The 25 sponsoring organisations of “Too Many People?” by Professor Nicholas Eberstadt are as follows:

Ag Bio World Foundation, USA, www.agbioworld.org
Africa Fighting Malaria, South Africa, www.fightingmalaria.org
Alternate Solutions Institute, Pakistan, www.asinstitute.org
Asociación de Consumidores Libres, Costa Rica, www.consumidoreslibres.org
Association for Liberal Thinking, Turkey, www.liberal-dt.org.tr/
CEDICE, Venezuela, www.cedice.org
CEES, Guatemala, www.cees.org.gt/
CEPPRO, Paraguay, www.ceppro.org.py/
Circulo Liberal, Uruguay, www.circuloliberal.org
Centro de Innovación y Desarrollo Humano, Uruguay
ESEADE University, Argentina, www.esade.es/
Fundación Libertad, Panama, www.fundacionlibertad.org.pa
Free Market Foundation, South Africa, www.freemarketfoundation.com
FULIDE, Bolivia, www.fulide.org.bo/
Instituto Ecuatoriano de Economía Política, Ecuador, www.ieep.org.ec
International Policy Network, UK, www.policynetwork.net
Imani – the Centre for Humane Education, Ghana, www.imanighana.org
INLAP, Costa Rica, www.inlap.org
Instituto de Libre Empresa, Peru, www.ileperu.org
Instituto Liberdade, Brazil, www.il-rs.com.br
Institute for Public Policy Analysis, Nigeria, www.ippanigeria.org
Jerusalem Institute for Market Studies, Israel, www.jims-israel.org/
Liberty Institute, India, www.libertyindia.org
Lion Rock Institute, Hong Kong, www.lionrockinstitute.org
RSE – Centre for Social and Economic Research, Iceland, www.rse.is/

Research: Let the Poor Have Water, not Ideology

This year’s World Water Week will see activists gather in Stockholm to discuss ways of getting clean water to the 1 billion people around the world who are currently without it. The new research by Alex Nash argues that if water activists remain blinkered by ideology and continue to oppose private water provision, this goal will not be met.


This year’s World Water Week will see activists gather in Stockholm to discuss ways of getting clean water to the 1 billion people around the world who are currently without it. The new research by Alex Nash argues that if water activists remain blinkered by ideology and continue to oppose private water provision, this goal will not be met. This research paper has been released in Pakistan by the Alternate Solutions Institute, a partner organization of the Sustainable Development Network UK, publisher of the Nash’s research report.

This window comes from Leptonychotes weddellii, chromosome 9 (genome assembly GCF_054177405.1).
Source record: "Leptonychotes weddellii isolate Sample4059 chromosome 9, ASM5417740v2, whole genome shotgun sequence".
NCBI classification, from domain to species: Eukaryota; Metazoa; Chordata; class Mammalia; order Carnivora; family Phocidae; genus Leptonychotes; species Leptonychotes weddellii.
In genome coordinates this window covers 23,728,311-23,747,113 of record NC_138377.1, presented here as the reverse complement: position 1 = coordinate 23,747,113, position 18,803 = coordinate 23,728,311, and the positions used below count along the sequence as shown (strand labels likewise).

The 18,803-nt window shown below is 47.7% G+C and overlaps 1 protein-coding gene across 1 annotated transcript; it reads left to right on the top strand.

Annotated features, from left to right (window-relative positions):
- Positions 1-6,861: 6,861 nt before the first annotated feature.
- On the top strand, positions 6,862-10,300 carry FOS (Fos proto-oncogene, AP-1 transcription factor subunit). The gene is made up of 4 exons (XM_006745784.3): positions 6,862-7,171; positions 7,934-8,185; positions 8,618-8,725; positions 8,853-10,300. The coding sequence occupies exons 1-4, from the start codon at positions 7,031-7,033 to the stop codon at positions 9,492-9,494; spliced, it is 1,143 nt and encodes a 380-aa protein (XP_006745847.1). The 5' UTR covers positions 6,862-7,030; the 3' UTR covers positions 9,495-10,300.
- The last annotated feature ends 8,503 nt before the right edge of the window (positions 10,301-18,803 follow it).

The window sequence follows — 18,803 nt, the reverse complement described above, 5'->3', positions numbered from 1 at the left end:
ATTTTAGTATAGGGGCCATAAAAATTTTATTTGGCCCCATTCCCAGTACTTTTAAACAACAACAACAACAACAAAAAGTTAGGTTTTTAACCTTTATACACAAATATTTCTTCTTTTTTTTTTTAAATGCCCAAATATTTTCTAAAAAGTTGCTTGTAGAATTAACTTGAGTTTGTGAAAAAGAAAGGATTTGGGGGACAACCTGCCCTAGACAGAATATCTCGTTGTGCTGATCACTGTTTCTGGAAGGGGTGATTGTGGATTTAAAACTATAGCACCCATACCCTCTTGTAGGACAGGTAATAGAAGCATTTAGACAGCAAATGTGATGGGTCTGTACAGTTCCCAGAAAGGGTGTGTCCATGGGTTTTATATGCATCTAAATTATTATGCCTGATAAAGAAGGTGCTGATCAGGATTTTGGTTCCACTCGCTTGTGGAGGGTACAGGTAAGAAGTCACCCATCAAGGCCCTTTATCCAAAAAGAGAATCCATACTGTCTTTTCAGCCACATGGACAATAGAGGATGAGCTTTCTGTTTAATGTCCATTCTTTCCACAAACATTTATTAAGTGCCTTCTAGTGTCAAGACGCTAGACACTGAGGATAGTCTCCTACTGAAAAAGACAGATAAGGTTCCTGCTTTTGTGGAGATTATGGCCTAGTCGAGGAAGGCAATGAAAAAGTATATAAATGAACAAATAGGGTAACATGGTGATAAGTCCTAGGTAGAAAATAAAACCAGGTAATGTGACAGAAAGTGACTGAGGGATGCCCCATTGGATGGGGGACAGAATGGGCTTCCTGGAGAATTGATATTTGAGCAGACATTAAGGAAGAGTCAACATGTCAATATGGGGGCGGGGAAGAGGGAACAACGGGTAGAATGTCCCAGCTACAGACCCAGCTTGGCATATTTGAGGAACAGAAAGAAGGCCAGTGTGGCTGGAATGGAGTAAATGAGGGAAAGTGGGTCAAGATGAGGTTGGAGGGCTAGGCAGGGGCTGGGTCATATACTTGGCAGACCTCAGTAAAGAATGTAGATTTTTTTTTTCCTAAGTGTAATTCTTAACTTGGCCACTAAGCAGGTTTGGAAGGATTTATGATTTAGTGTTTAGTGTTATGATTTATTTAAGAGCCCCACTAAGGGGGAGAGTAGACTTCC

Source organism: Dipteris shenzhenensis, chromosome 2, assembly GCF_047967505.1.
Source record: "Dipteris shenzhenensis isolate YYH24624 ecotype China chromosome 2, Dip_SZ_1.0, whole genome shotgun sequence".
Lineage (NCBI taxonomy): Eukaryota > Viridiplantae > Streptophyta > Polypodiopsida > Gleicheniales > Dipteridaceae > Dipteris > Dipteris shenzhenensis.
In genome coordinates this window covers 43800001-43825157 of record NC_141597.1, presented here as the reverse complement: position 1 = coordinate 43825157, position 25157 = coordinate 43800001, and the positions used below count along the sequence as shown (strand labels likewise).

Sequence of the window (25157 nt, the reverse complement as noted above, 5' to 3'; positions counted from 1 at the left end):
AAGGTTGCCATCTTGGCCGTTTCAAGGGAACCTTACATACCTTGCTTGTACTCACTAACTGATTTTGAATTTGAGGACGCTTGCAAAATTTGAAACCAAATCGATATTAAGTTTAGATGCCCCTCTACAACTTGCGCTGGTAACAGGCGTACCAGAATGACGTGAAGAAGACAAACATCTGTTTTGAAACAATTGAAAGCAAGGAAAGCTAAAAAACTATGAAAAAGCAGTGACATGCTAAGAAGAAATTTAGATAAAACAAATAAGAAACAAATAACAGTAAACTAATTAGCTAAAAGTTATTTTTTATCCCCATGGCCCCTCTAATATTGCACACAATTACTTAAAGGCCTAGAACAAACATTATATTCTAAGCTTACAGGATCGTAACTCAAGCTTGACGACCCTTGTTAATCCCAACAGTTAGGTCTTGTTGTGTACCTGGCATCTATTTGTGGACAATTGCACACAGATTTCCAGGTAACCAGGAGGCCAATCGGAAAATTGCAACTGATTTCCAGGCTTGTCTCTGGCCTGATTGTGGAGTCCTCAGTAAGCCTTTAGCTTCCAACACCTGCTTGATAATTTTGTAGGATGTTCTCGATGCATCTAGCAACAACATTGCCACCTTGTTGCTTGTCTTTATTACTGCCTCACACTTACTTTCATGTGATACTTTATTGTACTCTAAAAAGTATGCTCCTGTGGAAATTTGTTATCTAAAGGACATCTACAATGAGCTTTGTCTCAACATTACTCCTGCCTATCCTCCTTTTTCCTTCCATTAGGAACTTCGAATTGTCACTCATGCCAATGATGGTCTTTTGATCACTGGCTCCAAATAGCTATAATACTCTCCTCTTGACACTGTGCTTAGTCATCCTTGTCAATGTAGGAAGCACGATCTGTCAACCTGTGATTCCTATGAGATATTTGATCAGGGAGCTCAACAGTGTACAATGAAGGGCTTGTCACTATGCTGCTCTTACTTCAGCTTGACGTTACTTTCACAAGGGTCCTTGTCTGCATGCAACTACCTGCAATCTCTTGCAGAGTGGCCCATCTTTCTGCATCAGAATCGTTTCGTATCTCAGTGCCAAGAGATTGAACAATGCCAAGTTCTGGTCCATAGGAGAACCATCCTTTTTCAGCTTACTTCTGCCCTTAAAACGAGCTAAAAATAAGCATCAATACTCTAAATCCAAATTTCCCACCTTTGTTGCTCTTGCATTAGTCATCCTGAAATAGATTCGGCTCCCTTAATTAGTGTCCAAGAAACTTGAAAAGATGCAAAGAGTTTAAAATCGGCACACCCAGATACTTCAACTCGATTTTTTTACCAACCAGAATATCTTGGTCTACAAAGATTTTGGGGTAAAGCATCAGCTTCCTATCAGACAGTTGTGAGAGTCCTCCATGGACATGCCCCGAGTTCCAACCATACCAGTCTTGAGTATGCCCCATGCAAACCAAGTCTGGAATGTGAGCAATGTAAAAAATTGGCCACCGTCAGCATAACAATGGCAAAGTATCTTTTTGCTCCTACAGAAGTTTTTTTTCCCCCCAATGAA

Even though private water provision sees clean and safe water delivered to millions around the world, many politicians and NGOs remain irrationally opposed to the idea that profit should be made from “essential resources” like water. According to the paper’s author, Alex Nash, a water engineer with experience of public and private sector water projects in less-developed countries, this mindset is actively hindering universal access to water and with it the achievement of several Millennium Development Goals.

The truth is that many public utilities in less-developed countries suffer from endemic corruption and rarely deliver services equitably – even refusing to recognize and connect slum-dwellers: “The reality of many state run utilities is not pretty. Bribes, extortion, kickbacks, nepotism, patronage, shoddy technical standards; it’s all in a day’s work.”

Meanwhile, it is the private sector – from individual water porters to larger companies – that fill in the gaps left by dysfunctional state utilities.

The World Bank estimates that in most cities in less developed countries, more than half the population get their water from suppliers other than the public utility. But political opposition to private water could spell the end of such vital services. “The net result of these ideologues’ well-meaning efforts is a staunch defense of the corrupt, lazy or incompetent utility managers and mayors. It is a defense of the comfortable middle classes in developing countries who have cheap water while their poorer compatriots queue and walk all day.”

“Water Provision for the Poor- How ideology muddies the debate”
by Alex Nash

Download the paper (PDF)

The 26 sponsoring organizations of “Water Provision for the Poor- How ideology muddies the debate” by Alex Nash are as follows:

Ag Bio World Foundation, USA
Africa Fighting Malaria, South Africa
Alternate Solutions Institute, Pakistan